Because increasing the number of non-native species increases the risk of biodiversity loss [4,5], our results have two major implications for future conservation strategies. First, the six global invasion hotspots identified here account for the highest proportion of threatened fish species listed on the IUCN Red List [25]. These areas are also recognised as being biodiversity hotspots (particularly southern Europe, South Africa and Madagascar, southern Australia, and New Zealand [38,39]). Although species classified on the IUCN Red List are threatened by various sources of disturbance (e.g., habitat loss, pollution, species invasion, and overexploitation [25]), non-native species are recognised as a major threat to biodiversity after habitat loss [25,40]. For example, 20% of the 680 species extinctions listed by the IUCN were directly caused by species invasions [2]. Freshwater fish follow the same tendency, as 20% of the species listed by the IUCN are threatened by non-native species [41]. In that context, we recommend that non-native species importations in the six invasion hotspots be prohibited without detailed risk and long term cost-benefits assessments [42]. Special attention should also be given to these areas to design efficient control programs of already-established non-native species.

Second, as we provide strong evidence for the “human activity” hypothesis (with a special emphasis on economic activity), we expect that river basins of developing countries will host an increasing number of non-native fish species as a direct result of economic development. This constitutes a serious threat to global biodiversity, because rivers of most developing areas (e.g., southern Asia, western and central Africa) are characterised by high levels of endemism [38]. Anticipating potential biodiversity threats should therefore be a priority, because once they are established, the eradication of a non-native species is extremely difficult and result in high economic costs [43].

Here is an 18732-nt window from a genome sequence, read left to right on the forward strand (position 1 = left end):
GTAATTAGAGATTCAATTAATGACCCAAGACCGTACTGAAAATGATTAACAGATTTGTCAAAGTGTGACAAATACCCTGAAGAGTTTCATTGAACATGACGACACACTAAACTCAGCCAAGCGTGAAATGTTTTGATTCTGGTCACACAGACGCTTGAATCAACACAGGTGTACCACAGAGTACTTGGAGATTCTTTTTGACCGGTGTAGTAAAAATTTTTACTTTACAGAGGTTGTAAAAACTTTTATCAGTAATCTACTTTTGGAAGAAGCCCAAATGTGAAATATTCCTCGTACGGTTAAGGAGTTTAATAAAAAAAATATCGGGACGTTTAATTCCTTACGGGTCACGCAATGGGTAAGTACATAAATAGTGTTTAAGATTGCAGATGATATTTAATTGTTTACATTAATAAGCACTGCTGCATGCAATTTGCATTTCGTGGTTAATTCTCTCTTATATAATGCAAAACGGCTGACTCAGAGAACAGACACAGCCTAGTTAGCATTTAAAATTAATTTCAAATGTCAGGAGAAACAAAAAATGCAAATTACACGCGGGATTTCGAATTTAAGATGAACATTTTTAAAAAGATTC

Despite the increasing literature on non-native species, this study is, to our knowledge, the first to provide a global map of species invasions for a given taxonomic group and should stimulate others to test the generality of these findings for other taxa at this spatial scale. Such broad-scale analyses would help local researches to focus on non-native species control in the most sensitive areas (e.g., the six invasion hotspots we identified here for freshwater fish). This study should also stimulate researches on freshwater ecosystems by combining the existing global scale databases of physical disturbances [44,45] and the global pattern of fish invasions given here. This would permit to quantify river basins threats by considering simultaneously different sources of disturbance. Such an approach is urgently needed as rivers are among the most threatened ecosystems of the world [46] and as freshwater fish constitute a major source of protein for a large part of the world population [46].

Materials and Methods

Databases.

We conducted an extensive literature survey of native and non-native freshwater fish species check lists. Only complete species lists at the river basin scale were considered, and we discarded incomplete check lists such as local inventories of a stream reach or based only on a given family. The resulting database was gathered from more than 400 bibliographic sources including published papers, books, and grey literature databases (references available upon request). Our species database contains species occurrence data for the world's freshwater fish fauna at the river basin scale (i.e., 80% of all freshwater species described [47] and 1,055 river basins covering more than 80% of Earth's surface). It constitutes the most comprehensive global database for freshwater fish occurrences at the river basin scale and, to our knowledge, the largest database for a group of invaders. We considered as non-native a species (i) that did not historically occur in a given basin and (ii) that was successfully established, i.e., self-reproducing populations. Estuarine species with no freshwater life stage were not considered in our analyses.